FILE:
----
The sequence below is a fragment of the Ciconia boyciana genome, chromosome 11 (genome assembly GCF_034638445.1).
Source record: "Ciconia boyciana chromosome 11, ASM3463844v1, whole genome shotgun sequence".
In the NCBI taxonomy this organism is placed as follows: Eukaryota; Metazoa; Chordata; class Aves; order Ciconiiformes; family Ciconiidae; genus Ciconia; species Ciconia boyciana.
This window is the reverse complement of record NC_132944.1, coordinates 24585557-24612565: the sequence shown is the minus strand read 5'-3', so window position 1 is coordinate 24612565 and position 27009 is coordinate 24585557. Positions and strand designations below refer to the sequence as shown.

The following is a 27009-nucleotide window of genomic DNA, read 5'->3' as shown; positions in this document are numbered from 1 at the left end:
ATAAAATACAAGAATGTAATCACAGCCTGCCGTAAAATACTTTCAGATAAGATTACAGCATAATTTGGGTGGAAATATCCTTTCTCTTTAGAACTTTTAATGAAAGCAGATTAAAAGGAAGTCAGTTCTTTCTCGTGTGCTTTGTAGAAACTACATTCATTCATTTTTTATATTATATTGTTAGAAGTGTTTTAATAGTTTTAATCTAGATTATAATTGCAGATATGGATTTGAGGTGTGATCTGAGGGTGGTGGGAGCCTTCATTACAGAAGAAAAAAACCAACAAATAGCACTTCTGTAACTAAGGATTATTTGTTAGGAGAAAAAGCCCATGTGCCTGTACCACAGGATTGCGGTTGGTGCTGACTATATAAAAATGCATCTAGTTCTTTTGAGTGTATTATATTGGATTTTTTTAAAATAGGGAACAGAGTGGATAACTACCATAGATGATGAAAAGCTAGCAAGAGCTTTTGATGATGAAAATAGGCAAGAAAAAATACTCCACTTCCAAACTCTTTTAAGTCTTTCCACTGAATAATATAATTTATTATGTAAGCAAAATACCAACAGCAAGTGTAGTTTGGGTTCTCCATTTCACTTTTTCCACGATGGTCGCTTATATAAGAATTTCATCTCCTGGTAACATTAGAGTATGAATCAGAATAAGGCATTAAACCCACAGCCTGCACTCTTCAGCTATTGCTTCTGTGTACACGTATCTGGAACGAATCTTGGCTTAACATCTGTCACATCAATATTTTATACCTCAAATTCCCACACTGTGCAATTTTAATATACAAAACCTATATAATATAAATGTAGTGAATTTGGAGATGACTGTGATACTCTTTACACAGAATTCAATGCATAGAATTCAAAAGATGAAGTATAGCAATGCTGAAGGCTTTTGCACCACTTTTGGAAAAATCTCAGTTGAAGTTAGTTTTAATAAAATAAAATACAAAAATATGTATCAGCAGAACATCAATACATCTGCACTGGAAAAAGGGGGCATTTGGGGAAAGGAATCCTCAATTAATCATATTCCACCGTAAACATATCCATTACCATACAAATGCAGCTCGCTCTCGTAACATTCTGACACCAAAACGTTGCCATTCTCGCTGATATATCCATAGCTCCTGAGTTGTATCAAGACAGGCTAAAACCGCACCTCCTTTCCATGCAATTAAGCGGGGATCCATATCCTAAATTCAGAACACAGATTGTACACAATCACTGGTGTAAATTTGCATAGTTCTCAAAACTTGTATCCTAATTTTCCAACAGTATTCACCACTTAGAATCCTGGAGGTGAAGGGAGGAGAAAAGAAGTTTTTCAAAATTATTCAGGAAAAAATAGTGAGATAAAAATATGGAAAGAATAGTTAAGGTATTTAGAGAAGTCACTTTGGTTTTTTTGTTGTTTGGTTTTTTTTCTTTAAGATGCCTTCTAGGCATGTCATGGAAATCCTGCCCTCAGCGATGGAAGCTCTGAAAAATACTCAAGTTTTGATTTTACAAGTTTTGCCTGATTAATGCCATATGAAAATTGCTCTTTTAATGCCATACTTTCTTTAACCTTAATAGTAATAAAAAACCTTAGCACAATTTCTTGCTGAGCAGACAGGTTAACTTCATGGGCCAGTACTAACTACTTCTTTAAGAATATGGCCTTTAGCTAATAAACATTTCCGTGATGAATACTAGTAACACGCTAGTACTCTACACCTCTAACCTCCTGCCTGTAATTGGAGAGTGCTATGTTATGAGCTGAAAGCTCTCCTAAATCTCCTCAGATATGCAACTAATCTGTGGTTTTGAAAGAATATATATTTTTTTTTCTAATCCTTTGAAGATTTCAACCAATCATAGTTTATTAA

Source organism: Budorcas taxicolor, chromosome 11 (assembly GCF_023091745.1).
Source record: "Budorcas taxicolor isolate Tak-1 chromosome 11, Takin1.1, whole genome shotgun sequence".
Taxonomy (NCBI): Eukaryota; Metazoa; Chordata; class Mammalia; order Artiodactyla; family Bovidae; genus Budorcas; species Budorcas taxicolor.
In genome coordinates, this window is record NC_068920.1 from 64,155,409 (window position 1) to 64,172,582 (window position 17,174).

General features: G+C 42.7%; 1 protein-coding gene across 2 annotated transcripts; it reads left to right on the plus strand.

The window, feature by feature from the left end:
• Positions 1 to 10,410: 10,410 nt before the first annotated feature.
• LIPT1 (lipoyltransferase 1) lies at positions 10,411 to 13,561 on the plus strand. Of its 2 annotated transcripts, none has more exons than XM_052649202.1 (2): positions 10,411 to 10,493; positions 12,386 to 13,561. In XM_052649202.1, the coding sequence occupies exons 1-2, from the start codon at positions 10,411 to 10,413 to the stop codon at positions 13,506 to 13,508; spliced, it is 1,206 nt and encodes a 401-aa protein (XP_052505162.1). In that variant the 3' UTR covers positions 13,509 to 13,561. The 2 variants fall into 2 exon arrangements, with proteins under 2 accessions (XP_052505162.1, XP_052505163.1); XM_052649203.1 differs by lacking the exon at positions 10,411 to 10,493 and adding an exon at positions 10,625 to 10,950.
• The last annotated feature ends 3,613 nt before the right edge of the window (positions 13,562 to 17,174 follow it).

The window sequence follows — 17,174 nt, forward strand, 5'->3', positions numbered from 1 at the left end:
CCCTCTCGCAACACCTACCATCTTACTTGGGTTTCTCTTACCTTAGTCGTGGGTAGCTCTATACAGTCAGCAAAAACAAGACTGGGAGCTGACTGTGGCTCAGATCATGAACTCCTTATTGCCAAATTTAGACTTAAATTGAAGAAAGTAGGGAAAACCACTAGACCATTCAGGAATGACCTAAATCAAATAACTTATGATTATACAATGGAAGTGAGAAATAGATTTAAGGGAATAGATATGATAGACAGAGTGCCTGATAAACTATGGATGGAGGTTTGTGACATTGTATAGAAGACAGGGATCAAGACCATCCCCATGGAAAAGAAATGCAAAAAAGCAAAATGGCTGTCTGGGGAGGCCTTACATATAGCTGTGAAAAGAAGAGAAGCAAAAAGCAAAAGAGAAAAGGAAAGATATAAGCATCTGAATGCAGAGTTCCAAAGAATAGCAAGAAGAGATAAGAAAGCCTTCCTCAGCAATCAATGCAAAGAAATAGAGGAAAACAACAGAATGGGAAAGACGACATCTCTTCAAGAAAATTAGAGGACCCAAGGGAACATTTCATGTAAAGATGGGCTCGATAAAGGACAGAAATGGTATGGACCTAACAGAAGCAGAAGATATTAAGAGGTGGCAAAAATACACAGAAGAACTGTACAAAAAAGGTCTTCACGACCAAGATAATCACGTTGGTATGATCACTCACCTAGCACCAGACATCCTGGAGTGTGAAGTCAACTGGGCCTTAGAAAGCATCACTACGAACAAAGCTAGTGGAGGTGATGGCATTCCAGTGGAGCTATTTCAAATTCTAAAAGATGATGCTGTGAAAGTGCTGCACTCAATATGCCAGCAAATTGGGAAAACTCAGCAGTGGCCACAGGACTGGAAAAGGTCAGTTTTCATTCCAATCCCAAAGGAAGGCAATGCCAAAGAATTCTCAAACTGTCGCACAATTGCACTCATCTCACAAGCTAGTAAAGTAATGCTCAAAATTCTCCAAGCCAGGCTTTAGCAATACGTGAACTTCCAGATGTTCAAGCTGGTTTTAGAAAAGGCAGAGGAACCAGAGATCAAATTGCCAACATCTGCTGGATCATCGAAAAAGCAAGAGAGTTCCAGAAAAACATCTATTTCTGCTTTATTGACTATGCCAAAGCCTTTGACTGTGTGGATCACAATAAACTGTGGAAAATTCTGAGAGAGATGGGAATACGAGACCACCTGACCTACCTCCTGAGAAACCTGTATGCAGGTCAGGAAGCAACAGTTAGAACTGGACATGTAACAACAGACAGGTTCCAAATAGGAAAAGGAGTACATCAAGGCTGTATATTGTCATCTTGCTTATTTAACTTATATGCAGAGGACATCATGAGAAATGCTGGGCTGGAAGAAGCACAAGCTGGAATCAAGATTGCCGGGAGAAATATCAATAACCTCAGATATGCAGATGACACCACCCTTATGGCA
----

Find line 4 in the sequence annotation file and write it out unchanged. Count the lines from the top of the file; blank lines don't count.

This window is the reverse complement of record NC_132944.1, coordinates 24585557-24612565: the sequence shown is the minus strand read 5'-3', so window position 1 is coordinate 24612565 and position 27009 is coordinate 24585557. Positions and strand designations below refer to the sequence as shown.